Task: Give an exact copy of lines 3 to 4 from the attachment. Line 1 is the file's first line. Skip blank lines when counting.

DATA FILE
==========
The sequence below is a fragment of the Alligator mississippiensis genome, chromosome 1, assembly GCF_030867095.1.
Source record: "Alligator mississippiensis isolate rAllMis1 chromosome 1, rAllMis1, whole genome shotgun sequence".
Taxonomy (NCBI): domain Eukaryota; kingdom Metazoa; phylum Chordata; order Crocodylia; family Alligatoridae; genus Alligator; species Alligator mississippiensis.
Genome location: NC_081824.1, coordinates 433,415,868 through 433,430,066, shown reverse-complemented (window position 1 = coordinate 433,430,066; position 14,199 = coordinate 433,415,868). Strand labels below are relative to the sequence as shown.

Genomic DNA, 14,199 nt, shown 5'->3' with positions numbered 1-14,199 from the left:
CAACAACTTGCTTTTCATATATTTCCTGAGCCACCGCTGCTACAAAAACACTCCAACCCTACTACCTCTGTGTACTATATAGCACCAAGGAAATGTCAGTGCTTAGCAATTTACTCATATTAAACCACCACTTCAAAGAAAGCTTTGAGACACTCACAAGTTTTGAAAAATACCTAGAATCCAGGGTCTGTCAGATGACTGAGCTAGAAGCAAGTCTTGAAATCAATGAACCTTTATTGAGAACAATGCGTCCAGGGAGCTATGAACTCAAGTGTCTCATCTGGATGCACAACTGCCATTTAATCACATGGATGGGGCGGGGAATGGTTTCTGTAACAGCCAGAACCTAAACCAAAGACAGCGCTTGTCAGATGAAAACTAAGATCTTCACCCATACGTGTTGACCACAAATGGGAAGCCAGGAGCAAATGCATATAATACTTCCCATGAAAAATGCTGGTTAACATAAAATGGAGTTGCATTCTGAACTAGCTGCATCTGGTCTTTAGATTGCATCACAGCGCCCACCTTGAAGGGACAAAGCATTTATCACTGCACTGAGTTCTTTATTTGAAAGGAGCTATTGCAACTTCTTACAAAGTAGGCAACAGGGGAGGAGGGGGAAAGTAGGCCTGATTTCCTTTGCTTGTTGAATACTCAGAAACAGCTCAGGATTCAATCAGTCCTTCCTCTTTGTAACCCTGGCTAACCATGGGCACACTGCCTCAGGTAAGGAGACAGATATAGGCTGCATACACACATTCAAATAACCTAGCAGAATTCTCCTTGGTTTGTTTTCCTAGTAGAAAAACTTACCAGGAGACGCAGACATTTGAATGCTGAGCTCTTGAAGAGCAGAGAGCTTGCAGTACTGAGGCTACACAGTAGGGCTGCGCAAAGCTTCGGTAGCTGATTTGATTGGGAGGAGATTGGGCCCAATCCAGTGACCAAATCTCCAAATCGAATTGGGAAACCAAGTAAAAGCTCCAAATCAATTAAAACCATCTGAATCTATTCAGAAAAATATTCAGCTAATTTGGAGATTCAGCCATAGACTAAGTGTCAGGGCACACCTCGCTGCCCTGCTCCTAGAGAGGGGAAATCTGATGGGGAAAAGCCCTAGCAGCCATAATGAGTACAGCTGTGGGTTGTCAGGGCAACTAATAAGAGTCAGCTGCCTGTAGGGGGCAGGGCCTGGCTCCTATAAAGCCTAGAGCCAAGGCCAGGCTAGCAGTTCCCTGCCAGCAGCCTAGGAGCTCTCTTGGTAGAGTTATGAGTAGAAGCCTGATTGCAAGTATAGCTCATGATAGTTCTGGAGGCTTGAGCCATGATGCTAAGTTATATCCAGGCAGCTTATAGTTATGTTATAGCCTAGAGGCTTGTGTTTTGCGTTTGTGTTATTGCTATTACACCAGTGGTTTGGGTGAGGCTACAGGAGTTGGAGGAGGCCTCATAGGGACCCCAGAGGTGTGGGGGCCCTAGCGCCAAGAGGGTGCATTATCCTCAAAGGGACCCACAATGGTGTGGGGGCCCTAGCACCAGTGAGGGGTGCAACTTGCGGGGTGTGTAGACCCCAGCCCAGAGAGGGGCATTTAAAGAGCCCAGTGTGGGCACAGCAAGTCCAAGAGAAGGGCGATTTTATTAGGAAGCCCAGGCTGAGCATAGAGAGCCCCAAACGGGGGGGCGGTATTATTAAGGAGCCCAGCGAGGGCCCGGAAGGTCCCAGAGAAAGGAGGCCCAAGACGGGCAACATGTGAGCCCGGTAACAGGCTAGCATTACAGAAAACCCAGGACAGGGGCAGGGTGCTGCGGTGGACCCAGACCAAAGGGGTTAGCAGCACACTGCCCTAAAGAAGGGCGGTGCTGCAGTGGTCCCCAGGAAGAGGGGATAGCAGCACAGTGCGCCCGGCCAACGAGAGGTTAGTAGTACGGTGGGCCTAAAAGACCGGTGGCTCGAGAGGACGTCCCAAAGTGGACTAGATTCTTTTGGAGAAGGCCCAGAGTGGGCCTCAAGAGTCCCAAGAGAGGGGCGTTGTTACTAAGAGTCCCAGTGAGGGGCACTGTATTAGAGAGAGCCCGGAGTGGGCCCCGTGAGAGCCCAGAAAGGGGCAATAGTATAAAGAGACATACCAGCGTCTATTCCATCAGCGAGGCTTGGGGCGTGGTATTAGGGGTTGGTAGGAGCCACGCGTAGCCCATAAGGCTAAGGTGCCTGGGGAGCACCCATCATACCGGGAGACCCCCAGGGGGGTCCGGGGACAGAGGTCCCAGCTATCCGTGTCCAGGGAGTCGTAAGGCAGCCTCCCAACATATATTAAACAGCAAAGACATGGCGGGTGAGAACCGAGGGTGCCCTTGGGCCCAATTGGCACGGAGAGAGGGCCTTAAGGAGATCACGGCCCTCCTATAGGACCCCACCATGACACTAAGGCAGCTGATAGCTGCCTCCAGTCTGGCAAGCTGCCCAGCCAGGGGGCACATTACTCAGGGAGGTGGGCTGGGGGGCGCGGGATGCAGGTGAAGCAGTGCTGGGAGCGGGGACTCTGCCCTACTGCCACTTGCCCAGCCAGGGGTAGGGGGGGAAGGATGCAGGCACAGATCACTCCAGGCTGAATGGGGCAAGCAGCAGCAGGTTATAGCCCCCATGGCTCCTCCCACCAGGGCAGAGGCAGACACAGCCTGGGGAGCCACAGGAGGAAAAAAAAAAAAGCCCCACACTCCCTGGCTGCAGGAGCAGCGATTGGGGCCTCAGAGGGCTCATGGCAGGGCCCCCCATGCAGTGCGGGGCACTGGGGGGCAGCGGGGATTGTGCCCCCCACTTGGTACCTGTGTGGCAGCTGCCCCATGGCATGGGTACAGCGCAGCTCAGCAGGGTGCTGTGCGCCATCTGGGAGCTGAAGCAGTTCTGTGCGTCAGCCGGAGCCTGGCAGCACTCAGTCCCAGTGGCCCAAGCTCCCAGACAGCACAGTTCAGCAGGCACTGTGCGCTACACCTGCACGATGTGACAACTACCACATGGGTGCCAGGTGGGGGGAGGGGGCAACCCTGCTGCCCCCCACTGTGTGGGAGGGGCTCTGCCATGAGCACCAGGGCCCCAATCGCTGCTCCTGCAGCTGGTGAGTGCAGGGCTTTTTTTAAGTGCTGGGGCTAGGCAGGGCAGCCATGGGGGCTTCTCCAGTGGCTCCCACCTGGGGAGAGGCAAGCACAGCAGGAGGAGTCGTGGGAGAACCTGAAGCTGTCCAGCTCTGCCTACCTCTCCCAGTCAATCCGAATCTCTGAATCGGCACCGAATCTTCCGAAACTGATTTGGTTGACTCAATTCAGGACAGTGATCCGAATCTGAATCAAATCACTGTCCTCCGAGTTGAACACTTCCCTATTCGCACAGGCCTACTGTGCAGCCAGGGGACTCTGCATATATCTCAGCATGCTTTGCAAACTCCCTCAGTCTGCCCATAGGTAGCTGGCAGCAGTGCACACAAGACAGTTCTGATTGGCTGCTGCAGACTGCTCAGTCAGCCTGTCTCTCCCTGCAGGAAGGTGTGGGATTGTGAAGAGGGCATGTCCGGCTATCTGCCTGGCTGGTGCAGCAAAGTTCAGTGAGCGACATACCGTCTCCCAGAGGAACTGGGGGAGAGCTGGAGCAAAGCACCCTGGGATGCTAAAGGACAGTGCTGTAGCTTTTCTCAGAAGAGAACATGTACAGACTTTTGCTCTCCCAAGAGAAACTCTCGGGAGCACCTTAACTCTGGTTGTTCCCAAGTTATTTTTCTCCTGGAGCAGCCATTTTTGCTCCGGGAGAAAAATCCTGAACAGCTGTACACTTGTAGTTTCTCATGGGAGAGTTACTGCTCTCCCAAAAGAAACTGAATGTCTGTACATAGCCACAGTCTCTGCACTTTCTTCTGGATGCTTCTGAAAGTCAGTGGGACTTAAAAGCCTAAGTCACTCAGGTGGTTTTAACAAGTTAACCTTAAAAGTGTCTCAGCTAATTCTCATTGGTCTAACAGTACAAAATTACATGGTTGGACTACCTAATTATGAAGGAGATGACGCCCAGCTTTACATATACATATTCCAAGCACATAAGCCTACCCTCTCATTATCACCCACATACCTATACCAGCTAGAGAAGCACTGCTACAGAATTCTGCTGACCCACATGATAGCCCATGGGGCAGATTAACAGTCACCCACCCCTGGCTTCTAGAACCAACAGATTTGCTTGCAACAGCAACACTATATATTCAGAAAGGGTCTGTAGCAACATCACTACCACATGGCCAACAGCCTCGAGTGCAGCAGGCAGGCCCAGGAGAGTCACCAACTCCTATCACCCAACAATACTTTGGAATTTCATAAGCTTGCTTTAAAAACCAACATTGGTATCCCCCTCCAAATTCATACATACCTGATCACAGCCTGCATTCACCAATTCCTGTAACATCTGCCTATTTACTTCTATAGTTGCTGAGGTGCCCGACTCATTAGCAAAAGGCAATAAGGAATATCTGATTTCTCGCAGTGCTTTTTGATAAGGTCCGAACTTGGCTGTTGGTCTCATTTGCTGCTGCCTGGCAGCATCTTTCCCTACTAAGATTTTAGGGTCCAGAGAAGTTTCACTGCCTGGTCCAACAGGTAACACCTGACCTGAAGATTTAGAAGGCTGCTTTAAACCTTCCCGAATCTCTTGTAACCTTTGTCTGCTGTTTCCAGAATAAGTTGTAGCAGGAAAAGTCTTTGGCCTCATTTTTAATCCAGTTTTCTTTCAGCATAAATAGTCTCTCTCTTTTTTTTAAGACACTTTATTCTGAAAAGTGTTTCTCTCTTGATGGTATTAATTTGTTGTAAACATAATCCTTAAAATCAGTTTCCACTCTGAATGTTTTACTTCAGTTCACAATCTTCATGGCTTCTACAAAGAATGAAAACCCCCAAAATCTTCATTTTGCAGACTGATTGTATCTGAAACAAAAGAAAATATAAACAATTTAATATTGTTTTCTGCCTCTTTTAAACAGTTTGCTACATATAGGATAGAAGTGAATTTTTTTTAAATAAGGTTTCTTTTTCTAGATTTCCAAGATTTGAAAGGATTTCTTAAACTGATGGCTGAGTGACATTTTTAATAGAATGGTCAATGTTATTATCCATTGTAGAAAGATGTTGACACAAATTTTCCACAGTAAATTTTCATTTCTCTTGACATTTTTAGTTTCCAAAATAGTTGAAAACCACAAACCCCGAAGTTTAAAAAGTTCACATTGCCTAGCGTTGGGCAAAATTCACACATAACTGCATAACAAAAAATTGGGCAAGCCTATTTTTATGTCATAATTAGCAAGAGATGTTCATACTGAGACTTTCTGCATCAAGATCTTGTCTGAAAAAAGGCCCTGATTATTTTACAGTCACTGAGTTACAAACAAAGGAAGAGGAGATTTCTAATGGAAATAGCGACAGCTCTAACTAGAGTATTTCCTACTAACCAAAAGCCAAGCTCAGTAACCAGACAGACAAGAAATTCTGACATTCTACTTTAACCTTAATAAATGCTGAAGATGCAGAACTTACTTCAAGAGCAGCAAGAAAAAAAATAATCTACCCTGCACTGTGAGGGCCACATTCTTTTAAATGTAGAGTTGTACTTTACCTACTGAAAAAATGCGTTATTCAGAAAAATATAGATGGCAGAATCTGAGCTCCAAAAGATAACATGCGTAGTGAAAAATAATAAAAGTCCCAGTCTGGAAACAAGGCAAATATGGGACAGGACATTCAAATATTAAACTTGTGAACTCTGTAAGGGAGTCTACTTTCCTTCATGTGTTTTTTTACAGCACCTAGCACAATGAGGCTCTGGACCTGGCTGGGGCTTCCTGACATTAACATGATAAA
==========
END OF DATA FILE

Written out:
Taxonomy (NCBI): domain Eukaryota; kingdom Metazoa; phylum Chordata; order Crocodylia; family Alligatoridae; genus Alligator; species Alligator mississippiensis.
Genome location: NC_081824.1, coordinates 433,415,868 through 433,430,066, shown reverse-complemented (window position 1 = coordinate 433,430,066; position 14,199 = coordinate 433,415,868). Strand labels below are relative to the sequence as shown.